Although Gen Pasha later apologized to Zardari, the story didn’t die. Imran helped Gen Pasha by “revealing” at a Lahore Public meeting in Oct 2011, the “memogate” conspiracy. At the same time, Imran cultivated relations with Americans and met then US Envoy to Pakistan Cameron Munter in November 2011. The Sunday Times reported (though later denied) that Gen Pasha was present in the meeting.
Project Imran Khan, originally sponsored by Gen Hamid Gul, took a new life in 2011. Imran’s closest friend, Naeem Ul Haq, invited me to join the PTI in July 2012 and confided that Gen Pasha had a long meeting with Imran in Bani Gala in April 2012 and assured him of full support.
Nawaz Sharif won 125 seats, PPP 31, and Imran’s PTI 27 in 2013 elections. Although PTI secured only 50% of the popular vote compared to the PMLN, Imran insisted the election has been stolen. He launched a campaign against the alleged rigging by claiming that the caretaker CM Punjab Najam Sethi had called Nawaz Sharif and assured him that the “35 punctures” had been fixed.
The phone conversation, said Naeemul Haq, Chief of Staff to the PTI chairman, who tweeted about it in early 2014, came from an ambassador of a key western power.
The rigging allegations were patently false. Years later, the 35 punctures story was proved to be a fabrication. A TV anchor who helped spread this conspiracy theory, Shahid Masood, later apologised to Najam Sethi in 2021. But in 2014, Imran ran away with this complete lie and mobilised his supporters to stage a sit-in in Islamabad with the help of a long time establishment proxy, Tahir ul Qadri who comes and disappears from the national political scene from his permanent home in Canada.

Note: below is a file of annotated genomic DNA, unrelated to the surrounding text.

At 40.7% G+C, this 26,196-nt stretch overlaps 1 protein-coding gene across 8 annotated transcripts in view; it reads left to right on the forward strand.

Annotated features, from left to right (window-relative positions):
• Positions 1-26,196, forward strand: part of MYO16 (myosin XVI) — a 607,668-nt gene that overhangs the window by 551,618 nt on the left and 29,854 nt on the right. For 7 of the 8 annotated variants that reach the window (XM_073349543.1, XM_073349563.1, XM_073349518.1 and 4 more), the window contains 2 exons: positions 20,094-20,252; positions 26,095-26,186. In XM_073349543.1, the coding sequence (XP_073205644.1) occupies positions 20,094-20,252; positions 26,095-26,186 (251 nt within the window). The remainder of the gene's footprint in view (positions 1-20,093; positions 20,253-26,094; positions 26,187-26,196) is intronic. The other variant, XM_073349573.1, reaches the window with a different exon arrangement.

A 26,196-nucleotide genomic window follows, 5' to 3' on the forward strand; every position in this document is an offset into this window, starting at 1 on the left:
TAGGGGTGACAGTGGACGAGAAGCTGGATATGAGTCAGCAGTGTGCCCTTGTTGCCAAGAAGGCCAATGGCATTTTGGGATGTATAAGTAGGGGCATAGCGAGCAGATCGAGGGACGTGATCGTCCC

The dharna was allegedly supported by the then ISI chief Zaheer ul Islam. It was even later alleged by Nawaz that Zaheer tried to force him to resign. Zaheer denied that. It was believed that Imran also met the then army chief Raheel Sharif around that time.
According to one insider, when Imran met Raheel Sharif, he raised his index finger and said something to that effect, “Look Sharif, people are with me and they want a change.” General Sharif was apparently put off and told Zaheer ul Islam to end the dharna fiasco during which Imran’s supporters attacked the parliament.
Although Nawaz Sharif survived this attempt to oust him, many in the establishment were just bidding on time to strike again. Differences over key issues as to who should control the CPEC contributed to mistrust and bad blood between Nawaz and then army’s top brass.
One ex-ambassador (who is a regular on TV shows) told me Raheel asked Nawaz to promote him to field marshal’s position; a request Nawaz refused. Revelations about foreign companies in the so-called “Panamagate” provided a god-sent opportunity to Nawaz Sharif’s enemies after the Panama papers were released in April 2016.
The agencies and judges reportedly collaborated to convict Nawaz Sharif on flimsy charges of having employment in the UAE. He was formally disqualified in April 2017. Ironically, no corruption charges have been proven against Nawaz Sharif in a court of law during the last five years including more than 3-1/2 years under Imran as PM.